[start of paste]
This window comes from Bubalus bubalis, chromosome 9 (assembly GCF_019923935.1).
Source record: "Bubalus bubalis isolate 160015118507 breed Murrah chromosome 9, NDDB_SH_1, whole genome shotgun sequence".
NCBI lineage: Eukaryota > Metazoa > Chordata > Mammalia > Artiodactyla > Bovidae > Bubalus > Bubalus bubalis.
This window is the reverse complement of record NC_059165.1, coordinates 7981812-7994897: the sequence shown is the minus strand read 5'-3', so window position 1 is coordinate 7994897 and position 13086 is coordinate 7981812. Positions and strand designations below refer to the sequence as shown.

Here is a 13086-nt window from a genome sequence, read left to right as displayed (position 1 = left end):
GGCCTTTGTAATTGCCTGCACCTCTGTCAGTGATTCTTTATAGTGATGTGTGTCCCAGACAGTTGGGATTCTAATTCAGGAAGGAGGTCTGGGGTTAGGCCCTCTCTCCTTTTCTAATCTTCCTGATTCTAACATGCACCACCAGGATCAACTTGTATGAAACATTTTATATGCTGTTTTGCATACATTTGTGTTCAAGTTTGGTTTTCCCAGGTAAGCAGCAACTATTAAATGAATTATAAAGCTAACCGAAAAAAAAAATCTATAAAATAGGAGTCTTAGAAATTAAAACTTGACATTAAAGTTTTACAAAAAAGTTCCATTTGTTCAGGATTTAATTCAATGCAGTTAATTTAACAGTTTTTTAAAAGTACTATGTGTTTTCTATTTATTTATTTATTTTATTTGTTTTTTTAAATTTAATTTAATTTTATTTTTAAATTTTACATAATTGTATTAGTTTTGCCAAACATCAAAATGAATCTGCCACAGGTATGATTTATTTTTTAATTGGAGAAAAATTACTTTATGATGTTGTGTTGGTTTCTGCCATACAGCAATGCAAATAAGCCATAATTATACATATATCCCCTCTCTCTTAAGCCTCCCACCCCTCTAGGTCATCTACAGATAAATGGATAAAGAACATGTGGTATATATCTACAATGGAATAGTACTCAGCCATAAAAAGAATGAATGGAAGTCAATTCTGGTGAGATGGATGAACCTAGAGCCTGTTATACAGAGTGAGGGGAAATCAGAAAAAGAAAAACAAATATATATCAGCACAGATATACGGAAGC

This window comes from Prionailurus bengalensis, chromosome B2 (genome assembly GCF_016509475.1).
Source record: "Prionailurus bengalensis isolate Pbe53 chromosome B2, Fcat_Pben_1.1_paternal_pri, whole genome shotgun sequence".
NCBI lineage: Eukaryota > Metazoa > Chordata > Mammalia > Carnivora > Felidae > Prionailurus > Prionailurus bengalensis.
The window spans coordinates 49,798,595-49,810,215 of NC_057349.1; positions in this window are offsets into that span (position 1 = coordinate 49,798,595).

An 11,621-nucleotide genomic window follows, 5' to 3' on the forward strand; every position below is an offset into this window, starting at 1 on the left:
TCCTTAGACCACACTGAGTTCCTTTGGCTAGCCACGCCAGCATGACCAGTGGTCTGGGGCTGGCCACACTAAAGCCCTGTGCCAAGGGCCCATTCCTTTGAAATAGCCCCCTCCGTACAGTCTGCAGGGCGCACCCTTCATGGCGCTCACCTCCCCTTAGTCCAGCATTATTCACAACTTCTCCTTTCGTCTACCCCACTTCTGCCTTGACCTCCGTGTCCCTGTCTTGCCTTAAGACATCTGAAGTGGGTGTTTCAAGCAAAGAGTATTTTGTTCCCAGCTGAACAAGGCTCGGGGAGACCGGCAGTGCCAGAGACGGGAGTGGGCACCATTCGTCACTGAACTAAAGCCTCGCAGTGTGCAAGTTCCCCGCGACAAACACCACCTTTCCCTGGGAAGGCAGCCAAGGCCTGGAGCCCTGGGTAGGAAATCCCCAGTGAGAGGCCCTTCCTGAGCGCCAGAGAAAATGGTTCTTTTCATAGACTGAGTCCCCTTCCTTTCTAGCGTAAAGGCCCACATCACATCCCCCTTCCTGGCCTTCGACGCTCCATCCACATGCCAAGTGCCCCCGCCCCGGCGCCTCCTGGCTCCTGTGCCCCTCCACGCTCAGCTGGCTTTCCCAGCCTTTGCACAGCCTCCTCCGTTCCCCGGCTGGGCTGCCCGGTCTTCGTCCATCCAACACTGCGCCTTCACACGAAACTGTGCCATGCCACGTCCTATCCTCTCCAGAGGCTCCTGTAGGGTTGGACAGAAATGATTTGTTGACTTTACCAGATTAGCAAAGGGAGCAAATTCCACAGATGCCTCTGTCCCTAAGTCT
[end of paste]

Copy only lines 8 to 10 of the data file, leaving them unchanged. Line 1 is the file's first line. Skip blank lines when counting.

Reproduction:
Source record: "Prionailurus bengalensis isolate Pbe53 chromosome B2, Fcat_Pben_1.1_paternal_pri, whole genome shotgun sequence".
NCBI lineage: Eukaryota > Metazoa > Chordata > Mammalia > Carnivora > Felidae > Prionailurus > Prionailurus bengalensis.
The window spans coordinates 49,798,595-49,810,215 of NC_057349.1; positions in this window are offsets into that span (position 1 = coordinate 49,798,595).